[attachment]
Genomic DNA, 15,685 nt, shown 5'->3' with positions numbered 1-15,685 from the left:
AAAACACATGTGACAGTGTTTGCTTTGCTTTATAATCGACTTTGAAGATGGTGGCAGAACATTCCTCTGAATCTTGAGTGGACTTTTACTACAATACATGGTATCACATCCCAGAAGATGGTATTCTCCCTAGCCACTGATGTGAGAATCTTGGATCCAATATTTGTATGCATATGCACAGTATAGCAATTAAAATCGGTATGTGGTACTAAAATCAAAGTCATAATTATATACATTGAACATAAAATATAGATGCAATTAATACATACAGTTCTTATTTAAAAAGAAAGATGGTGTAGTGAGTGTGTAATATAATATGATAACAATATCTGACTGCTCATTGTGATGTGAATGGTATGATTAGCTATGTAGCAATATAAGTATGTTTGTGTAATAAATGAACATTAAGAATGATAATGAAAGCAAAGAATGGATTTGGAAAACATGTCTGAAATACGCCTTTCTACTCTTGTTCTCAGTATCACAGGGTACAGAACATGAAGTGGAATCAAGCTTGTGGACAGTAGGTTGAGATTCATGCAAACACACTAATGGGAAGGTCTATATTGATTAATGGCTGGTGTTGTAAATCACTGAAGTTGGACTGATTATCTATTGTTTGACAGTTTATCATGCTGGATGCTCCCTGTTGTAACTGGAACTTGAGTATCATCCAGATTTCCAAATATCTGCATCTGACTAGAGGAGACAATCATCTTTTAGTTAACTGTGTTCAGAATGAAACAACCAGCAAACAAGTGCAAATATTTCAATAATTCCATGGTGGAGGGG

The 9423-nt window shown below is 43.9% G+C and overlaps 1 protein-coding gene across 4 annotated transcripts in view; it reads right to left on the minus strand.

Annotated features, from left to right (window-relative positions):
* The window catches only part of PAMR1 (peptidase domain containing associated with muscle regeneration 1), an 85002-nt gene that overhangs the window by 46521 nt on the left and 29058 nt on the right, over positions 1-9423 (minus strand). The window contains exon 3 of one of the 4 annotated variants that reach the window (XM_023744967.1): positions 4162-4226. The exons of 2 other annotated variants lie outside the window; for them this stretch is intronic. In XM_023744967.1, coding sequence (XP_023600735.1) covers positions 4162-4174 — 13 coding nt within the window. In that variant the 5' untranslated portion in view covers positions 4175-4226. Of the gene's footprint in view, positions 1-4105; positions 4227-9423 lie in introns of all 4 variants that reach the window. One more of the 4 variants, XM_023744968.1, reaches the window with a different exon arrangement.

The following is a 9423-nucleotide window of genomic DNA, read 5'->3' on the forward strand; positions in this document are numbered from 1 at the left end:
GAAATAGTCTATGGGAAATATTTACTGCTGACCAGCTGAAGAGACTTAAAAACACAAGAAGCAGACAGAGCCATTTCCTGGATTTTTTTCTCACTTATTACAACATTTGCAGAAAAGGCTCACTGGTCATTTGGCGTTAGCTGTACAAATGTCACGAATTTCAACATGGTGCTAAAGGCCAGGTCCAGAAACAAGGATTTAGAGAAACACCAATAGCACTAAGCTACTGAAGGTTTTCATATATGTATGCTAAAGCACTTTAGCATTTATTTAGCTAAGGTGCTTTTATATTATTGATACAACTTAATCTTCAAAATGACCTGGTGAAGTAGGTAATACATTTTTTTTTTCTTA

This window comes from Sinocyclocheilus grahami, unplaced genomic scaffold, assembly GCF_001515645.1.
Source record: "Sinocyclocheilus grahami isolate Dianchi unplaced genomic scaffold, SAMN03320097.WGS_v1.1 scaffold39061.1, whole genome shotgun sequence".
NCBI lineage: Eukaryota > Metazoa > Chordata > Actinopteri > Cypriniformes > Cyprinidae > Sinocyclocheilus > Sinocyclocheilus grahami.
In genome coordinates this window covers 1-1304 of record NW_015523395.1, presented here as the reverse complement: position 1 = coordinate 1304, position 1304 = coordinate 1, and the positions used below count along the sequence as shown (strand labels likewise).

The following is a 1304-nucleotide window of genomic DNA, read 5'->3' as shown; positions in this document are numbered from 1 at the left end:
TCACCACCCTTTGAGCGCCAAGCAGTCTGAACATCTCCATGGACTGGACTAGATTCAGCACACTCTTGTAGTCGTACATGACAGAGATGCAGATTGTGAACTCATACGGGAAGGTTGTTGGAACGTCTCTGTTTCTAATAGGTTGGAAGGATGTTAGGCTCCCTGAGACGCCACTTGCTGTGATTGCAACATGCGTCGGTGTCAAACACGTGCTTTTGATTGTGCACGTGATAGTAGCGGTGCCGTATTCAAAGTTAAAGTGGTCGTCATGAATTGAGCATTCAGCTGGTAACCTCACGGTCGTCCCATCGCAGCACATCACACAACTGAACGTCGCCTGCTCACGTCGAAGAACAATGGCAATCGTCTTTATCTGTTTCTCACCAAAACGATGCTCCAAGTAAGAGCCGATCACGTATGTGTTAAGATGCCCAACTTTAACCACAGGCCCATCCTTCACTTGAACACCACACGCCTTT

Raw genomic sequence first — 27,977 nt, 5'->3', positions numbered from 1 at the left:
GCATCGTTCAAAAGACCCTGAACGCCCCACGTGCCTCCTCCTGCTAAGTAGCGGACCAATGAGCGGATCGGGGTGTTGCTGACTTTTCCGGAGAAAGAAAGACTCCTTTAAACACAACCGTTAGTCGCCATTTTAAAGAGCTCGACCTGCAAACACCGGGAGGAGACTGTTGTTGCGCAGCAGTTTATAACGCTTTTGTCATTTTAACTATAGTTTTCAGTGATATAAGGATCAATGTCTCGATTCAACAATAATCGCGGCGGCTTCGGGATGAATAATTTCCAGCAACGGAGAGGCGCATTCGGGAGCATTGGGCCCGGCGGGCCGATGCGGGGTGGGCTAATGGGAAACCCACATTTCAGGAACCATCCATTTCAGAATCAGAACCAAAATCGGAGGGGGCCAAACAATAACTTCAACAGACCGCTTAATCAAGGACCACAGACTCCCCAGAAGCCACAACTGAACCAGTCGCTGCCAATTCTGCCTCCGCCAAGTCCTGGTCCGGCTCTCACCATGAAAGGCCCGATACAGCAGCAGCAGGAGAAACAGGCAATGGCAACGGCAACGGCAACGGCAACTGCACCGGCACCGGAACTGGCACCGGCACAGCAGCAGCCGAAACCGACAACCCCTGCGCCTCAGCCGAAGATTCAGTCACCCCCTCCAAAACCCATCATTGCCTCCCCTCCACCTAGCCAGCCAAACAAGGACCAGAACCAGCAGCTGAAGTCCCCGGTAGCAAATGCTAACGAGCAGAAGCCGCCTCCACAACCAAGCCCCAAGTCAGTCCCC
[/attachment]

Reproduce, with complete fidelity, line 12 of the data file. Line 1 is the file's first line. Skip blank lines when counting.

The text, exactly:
The following is a 1304-nucleotide window of genomic DNA, read 5'->3' as shown; positions in this document are numbered from 1 at the left end: